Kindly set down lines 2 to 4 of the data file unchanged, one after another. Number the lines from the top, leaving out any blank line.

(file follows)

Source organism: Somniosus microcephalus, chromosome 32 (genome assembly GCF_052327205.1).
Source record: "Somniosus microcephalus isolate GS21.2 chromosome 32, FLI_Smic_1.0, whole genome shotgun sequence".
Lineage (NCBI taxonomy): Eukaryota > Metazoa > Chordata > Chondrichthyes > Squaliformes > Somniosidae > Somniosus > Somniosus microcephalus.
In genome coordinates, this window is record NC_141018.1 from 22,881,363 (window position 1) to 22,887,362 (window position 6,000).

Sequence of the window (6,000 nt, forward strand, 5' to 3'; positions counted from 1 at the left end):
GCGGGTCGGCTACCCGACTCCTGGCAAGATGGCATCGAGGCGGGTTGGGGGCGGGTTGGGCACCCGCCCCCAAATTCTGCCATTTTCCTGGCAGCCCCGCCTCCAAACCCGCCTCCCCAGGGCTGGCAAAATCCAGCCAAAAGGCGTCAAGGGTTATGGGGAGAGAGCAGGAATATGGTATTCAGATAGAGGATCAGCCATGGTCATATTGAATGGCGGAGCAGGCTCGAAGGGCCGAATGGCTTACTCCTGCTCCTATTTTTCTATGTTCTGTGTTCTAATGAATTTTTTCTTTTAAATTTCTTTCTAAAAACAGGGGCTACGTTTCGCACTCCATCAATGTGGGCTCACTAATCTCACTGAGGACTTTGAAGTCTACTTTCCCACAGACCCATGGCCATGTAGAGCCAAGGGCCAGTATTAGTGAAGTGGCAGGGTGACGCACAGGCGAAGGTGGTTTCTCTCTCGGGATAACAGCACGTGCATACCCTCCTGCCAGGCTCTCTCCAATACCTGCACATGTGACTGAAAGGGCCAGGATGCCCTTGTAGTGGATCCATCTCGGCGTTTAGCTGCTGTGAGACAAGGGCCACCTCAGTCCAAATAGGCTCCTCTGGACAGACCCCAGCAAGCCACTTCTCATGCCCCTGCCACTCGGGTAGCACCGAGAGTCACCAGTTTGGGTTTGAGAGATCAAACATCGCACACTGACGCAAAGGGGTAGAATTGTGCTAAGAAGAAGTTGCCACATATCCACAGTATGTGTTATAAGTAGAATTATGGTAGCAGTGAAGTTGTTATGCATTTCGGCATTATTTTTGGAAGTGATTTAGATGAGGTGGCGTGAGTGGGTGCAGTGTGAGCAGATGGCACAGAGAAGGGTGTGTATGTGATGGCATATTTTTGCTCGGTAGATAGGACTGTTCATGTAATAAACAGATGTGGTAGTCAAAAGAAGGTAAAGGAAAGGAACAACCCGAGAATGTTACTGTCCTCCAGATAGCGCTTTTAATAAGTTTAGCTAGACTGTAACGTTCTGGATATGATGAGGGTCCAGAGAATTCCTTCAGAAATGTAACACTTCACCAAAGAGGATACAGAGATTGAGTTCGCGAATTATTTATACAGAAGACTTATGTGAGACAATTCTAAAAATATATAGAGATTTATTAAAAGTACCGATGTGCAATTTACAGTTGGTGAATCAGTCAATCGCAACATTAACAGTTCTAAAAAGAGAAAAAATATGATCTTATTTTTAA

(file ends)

Source record: "Somniosus microcephalus isolate GS21.2 chromosome 32, FLI_Smic_1.0, whole genome shotgun sequence".
Lineage (NCBI taxonomy): Eukaryota > Metazoa > Chordata > Chondrichthyes > Squaliformes > Somniosidae > Somniosus > Somniosus microcephalus.
In genome coordinates, this window is record NC_141018.1 from 22,881,363 (window position 1) to 22,887,362 (window position 6,000).